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Brown-Bag Lunches That Make the Grade

Get lunch in the bag -- in a hurry
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WebMD Feature

Bringing a lunch to work is a great idea for lots of reasons: it saves calories, it saves money, and it even saves time, allowing you to relax at lunch instead of fighting the crowds at fast-food restaurants.

When you're packing a brown-bag lunch, you'll almost always do better, calorie- and fat-wise, say experts.

"The more home-cooked meals you have, the better," says WebMD Weight Loss Clinic "Recipe Doctor" Elaine Magee, MPH, RD. "Studies have shown that when people eat meals away from home, they eat more food, more calories, and more fat."

So why do so many adults resort to the drive-through at lunchtime? Maybe it's because the idea of bag lunches conjures up memories of the mushy peanut butter sandwiches and warm sodas we suffered through during our school years. But there are plenty of delicious, grown-up options you can prepare just as quickly.

Start With the Bread

Building a better brown-bag lunch starts, in many cases, with the bread. Not only are whole-grain breads such as wheat and rye more healthful than white bread, they'll hold up better until lunch. Pita breads or bagels -- preferably whole-grain varieties -- are sturdier for sandwiches as well, Magee says.

"A turkey sandwich on whole grain with a bean salad on the side" is an excellent choice, says Magee. Make it interesting by using peppered turkey breast, part-skim mozzarella, and arugula. Instead of smearing the bread with mayonnaise, try a little hummus. And to be sure the bread won't wilt, keep the hummus (along with some fresh sliced tomato) separate from the rest of the sandwich until lunchtime.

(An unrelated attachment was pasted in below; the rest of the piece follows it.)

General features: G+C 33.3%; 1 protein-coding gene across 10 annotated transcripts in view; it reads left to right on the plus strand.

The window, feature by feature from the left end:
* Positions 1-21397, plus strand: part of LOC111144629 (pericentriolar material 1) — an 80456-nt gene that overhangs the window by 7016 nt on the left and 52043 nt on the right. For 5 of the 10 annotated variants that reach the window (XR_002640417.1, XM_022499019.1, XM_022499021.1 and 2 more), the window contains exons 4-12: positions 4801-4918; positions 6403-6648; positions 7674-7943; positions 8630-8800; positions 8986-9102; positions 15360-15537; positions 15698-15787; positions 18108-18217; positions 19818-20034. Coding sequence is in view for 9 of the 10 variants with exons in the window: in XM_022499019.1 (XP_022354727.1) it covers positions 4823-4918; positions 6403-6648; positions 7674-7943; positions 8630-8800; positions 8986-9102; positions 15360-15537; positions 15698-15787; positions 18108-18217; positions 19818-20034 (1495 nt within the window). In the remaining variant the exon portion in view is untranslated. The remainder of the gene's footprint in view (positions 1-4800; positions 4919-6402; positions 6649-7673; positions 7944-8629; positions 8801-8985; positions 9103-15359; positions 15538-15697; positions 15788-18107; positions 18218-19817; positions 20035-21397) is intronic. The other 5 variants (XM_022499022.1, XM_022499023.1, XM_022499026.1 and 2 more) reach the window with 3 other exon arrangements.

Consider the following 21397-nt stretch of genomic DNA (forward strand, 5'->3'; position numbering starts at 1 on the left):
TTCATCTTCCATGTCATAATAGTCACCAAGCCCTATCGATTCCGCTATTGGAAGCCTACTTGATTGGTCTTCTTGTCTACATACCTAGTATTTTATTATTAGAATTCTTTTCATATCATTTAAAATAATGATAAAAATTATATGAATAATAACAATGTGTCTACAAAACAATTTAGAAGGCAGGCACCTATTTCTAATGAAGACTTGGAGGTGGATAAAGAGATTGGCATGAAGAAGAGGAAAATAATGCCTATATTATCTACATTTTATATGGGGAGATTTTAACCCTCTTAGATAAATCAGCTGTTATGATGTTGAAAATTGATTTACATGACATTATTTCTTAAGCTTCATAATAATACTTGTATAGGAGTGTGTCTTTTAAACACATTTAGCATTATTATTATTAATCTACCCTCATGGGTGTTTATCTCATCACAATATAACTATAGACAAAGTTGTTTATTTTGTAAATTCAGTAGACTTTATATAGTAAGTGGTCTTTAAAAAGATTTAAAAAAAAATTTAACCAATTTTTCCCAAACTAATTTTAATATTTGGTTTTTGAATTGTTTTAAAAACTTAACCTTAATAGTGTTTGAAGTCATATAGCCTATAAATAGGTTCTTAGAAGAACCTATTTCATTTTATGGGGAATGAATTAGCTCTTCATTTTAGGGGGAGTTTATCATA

WebMD Weight Loss Clinic Dietitian Kathleen Zelman, MPH, RD, is a big fan of using spinach in place of lettuce for sandwiches and salads.

"I keep a package of fresh spinach on hand. It's more nutritious than most greens and has virtually no calories. Try to layer it with vegetables like bell peppers."

For vegetarians, stack up the veggies, says Zelman. Add slices of low fat cheese and tomato to the spinach and bell pepper, and stack them between two slices of pumpernickel bread. To come up with more combos, check out your local gourmet deli for inspiration.

"I'm always looking for the gourmet sandwich shop to see how they put things together," Zelman says.

Beyond The Sandwich

Sandwiches aren't your thing? No problem.

If you have access to a refrigerator, or can invest a few dollars in an insulated container, there's no end to your brown-bag options. Fruit or green salads, hard-boiled eggs, sliced lean meat, and chicken and tuna salad will all keep well if chilled.

If there's a microwave at your workplace, last night's dinner extras make a super-easy lunch.

When grilling chicken breasts or baking pork chops for dinner, Zelman always makes more than the family can eat. To save steps, prepare your lunch at the same time you're making dinner, she says.

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